2. Hülkenberg was dropped by Williams, Perez by McLaren, Kobayashi by Sauber. It happens every year, it’s not Red Bull’s fault their ‘dropouts’ aren’t picked up by other teams.

  6. Better than being a seventeen-year old’s coach anyway…

    Haha, that’s exactly what I was thinking when Kvyat got promoted to RBR, why would he (JEV) want to stay in Toro Rosso for yet another year, the bosses would just be using him to train his teammate, it would’ve been a waste of time.

    So yeah, I think it’s better for him to leave F1 altogether for now and who knows, he’s young enough that in a couple of years he might come back like Grosjean did.

    1. I don’t think he’ll come back in F1 but I’d love to see him fighting other talented drivers in Indycar or WEC.

  7. I mentioned something similar on a round-up a day or two ago, I think, but as important as qualifying is, race results matter more. Look no further than Mercedes. Yes qualifying matters. Points matter more. One could argue, I guess, that if Vergne qualified better that he might have even better race finishes. But you know what helps qualifying, being in a better car. Like RBR vs SRT.

    In addition, Vergne beat Ricciardo in 2012 on points, despite 4 retirements to 1. And while he was down to Ricciardo by a similar margin in 2013, he had 5 retirements to 2. Total head to head points was 29 to 30, Vergne being down 1 over two seasons. I’m not saying Vergne should have been promoted over Ricciardo. But I am saying that I think he deserves a seat over others who have been promoted to both RBR and SRT this year.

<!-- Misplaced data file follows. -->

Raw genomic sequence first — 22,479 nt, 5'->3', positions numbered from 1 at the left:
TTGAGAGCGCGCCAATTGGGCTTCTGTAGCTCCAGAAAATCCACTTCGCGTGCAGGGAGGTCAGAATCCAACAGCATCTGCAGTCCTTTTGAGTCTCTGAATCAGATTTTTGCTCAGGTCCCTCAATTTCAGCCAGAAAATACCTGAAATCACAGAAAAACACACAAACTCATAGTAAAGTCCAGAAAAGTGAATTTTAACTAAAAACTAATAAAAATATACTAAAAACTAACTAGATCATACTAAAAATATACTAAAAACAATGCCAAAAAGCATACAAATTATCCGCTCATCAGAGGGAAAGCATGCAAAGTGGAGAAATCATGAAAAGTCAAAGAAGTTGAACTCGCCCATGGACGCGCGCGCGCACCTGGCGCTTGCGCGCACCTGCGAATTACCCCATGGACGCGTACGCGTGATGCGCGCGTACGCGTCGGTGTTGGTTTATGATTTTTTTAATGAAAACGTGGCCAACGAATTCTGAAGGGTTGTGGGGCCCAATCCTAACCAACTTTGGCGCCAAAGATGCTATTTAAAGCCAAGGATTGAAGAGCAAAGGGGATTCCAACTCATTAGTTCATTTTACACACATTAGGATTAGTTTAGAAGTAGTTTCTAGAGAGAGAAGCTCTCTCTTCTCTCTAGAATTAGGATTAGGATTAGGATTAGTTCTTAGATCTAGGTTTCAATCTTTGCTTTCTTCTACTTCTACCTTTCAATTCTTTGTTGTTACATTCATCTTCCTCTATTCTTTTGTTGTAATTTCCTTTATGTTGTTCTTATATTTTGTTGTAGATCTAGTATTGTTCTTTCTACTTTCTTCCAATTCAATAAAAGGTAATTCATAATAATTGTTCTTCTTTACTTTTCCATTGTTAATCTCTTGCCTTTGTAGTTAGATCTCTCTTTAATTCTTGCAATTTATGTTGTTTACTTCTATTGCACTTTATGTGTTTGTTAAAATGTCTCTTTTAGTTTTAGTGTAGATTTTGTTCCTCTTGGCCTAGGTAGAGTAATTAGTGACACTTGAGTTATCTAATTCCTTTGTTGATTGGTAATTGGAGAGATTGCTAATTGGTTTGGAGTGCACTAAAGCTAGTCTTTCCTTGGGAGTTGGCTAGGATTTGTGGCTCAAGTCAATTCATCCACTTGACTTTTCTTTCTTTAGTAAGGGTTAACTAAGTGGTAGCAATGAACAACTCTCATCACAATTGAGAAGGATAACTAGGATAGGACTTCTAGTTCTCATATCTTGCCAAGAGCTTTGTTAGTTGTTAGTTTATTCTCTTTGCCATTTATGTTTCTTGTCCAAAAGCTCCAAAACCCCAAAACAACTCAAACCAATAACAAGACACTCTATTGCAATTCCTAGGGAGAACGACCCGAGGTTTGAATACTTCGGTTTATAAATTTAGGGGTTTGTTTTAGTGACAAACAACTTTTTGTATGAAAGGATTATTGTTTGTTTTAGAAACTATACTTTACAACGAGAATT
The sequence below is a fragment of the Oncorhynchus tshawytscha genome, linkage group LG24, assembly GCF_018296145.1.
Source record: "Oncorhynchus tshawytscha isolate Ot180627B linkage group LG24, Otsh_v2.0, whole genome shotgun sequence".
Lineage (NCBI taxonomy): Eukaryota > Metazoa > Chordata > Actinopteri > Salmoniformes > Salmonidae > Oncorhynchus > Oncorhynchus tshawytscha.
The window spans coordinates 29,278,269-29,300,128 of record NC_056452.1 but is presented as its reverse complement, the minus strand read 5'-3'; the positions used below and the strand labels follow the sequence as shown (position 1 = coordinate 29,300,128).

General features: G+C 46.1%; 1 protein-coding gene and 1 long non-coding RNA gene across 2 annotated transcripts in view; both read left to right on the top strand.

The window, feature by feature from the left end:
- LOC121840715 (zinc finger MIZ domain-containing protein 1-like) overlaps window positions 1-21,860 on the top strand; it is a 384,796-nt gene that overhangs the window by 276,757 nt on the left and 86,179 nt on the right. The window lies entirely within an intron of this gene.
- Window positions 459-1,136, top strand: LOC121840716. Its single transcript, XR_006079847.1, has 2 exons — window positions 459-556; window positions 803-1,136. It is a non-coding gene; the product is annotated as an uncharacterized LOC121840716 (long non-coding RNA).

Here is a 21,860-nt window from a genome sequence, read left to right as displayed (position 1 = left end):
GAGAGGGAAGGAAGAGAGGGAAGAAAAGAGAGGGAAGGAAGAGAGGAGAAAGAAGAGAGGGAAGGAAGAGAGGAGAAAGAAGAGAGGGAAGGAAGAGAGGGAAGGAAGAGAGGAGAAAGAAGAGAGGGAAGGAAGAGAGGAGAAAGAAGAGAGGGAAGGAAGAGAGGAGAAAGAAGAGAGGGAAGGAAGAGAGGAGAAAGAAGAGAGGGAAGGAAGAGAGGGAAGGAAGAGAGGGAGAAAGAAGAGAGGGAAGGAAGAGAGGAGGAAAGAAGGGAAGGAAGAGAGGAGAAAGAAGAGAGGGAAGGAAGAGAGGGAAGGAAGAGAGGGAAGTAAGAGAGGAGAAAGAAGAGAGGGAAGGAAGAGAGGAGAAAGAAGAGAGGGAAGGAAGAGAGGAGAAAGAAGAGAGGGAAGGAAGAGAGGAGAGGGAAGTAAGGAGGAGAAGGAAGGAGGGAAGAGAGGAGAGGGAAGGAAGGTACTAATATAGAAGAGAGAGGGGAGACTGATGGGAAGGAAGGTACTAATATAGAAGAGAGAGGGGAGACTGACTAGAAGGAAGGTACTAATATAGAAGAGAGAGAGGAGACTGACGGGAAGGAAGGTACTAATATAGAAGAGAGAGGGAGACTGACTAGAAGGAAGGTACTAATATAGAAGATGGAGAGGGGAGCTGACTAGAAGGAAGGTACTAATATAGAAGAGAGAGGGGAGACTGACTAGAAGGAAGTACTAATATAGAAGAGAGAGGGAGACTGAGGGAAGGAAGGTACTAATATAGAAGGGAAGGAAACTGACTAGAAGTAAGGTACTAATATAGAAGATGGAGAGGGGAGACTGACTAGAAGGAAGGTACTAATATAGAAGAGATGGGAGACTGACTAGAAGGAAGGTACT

8. Vegne doesn’t have a lot of chance.

  9. I can’t emphasise enough how huge an underdog Daniil Kvyat has been in the second half of 2014.

    Didn’t score after Spa, but he had quite a few giant-killing, almost Vettel 2008-esque performances after that.

    In Monza, he had the aforementioned grid penalty, but his race pace was exceptional (check back the graphs) and only a late race brake problem kept him from scoring a 7th-9th place.

    In Singapore, he had his drink problem and despite this he was once again lurking just outside the top 10 with a few laps to go before his pace dropped off as he likely went way beyond his limits physically and mentally.

    In Suzuka, he was on course for another points finish before the second, and final red flag fell at a bad time for him. (He just did his second of his two pit stops on a day when, judging by pace, the two-stoppers would have held the advantage, had the race ran its 53-lap length.)

    Finally, Abu Dhabi should have really yielded his perhaps best ever finish of his rookie season before his engine let go in the early stages, while running great pace on par with the best cars behind the Mercedes and the Williams.

    A huge potential went unnoticed by the points standings.

    1. @atticus-2
      Yes, I observed it and even RBR would be happy with his performances despite reliability issues. this shows how wonderful kid is this Young Russian.
      And most importantly he never did mistakes a bit like Kevin did.